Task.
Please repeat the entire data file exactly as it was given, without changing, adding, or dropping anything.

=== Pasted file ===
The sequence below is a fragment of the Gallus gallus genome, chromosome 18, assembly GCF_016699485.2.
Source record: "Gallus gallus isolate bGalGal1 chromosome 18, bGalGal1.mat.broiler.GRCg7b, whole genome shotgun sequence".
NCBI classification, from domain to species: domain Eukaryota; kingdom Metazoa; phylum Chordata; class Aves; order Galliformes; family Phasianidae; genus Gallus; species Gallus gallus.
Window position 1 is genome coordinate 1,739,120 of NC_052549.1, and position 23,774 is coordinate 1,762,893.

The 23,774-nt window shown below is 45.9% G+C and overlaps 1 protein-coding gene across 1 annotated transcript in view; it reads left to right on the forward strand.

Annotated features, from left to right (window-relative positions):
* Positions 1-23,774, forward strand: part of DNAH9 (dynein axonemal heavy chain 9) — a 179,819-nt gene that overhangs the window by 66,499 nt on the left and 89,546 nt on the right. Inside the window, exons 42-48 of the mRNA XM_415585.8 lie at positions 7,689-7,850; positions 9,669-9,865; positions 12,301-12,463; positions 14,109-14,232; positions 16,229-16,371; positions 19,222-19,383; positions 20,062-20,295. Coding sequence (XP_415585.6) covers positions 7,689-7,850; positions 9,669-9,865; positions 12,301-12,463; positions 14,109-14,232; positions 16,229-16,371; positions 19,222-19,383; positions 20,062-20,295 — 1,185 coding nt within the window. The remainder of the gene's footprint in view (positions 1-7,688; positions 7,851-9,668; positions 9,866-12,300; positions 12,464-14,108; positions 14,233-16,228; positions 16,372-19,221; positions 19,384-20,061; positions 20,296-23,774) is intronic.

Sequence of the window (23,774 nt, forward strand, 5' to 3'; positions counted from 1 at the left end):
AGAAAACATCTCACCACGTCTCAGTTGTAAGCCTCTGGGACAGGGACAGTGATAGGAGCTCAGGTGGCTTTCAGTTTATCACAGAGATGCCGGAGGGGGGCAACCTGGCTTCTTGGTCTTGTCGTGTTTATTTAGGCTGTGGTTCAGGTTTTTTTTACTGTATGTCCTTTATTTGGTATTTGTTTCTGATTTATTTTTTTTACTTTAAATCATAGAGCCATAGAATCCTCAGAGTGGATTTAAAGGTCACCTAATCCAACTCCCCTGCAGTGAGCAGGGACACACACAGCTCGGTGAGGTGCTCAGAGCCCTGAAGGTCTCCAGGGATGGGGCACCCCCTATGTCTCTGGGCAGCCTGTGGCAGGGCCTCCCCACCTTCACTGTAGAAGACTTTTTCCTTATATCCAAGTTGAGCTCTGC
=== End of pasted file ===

The sequence below is a fragment of the Gallus gallus genome, chromosome 18, assembly GCF_016699485.2.
Source record: "Gallus gallus isolate bGalGal1 chromosome 18, bGalGal1.mat.broiler.GRCg7b, whole genome shotgun sequence".
NCBI classification, from domain to species: domain Eukaryota; kingdom Metazoa; phylum Chordata; class Aves; order Galliformes; family Phasianidae; genus Gallus; species Gallus gallus.
Window position 1 is genome coordinate 1,739,120 of NC_052549.1, and position 23,774 is coordinate 1,762,893.

The 23,774-nt window shown below is 45.9% G+C and overlaps 1 protein-coding gene across 1 annotated transcript in view; it reads left to right on the forward strand.

Annotated features, from left to right (window-relative positions):
* Positions 1-23,774, forward strand: part of DNAH9 (dynein axonemal heavy chain 9) — a 179,819-nt gene that overhangs the window by 66,499 nt on the left and 89,546 nt on the right. Inside the window, exons 42-48 of the mRNA XM_415585.8 lie at positions 7,689-7,850; positions 9,669-9,865; positions 12,301-12,463; positions 14,109-14,232; positions 16,229-16,371; positions 19,222-19,383; positions 20,062-20,295. Coding sequence (XP_415585.6) covers positions 7,689-7,850; positions 9,669-9,865; positions 12,301-12,463; positions 14,109-14,232; positions 16,229-16,371; positions 19,222-19,383; positions 20,062-20,295 — 1,185 coding nt within the window. The remainder of the gene's footprint in view (positions 1-7,688; positions 7,851-9,668; positions 9,866-12,300; positions 12,464-14,108; positions 14,233-16,228; positions 16,372-19,221; positions 19,384-20,061; positions 20,296-23,774) is intronic.

Sequence of the window (23,774 nt, forward strand, 5' to 3'; positions counted from 1 at the left end):
AGAAAACATCTCACCACGTCTCAGTTGTAAGCCTCTGGGACAGGGACAGTGATAGGAGCTCAGGTGGCTTTCAGTTTATCACAGAGATGCCGGAGGGGGGCAACCTGGCTTCTTGGTCTTGTCGTGTTTATTTAGGCTGTGGTTCAGGTTTTTTTTACTGTATGTCCTTTATTTGGTATTTGTTTCTGATTTATTTTTTTTACTTTAAATCATAGAGCCATAGAATCCTCAGAGTGGATTTAAAGGTCACCTAATCCAACTCCCCTGCAGTGAGCAGGGACACACACAGCTCGGTGAGGTGCTCAGAGCCCTGAAGGTCTCCAGGGATGGGGCACCCCCTATGTCTCTGGGCAGCCTGTGGCAGGGCCTCCCCACCTTCACTGTAGAAGACTTTTTCCTTATATCCAAGTTGAGCTCTGC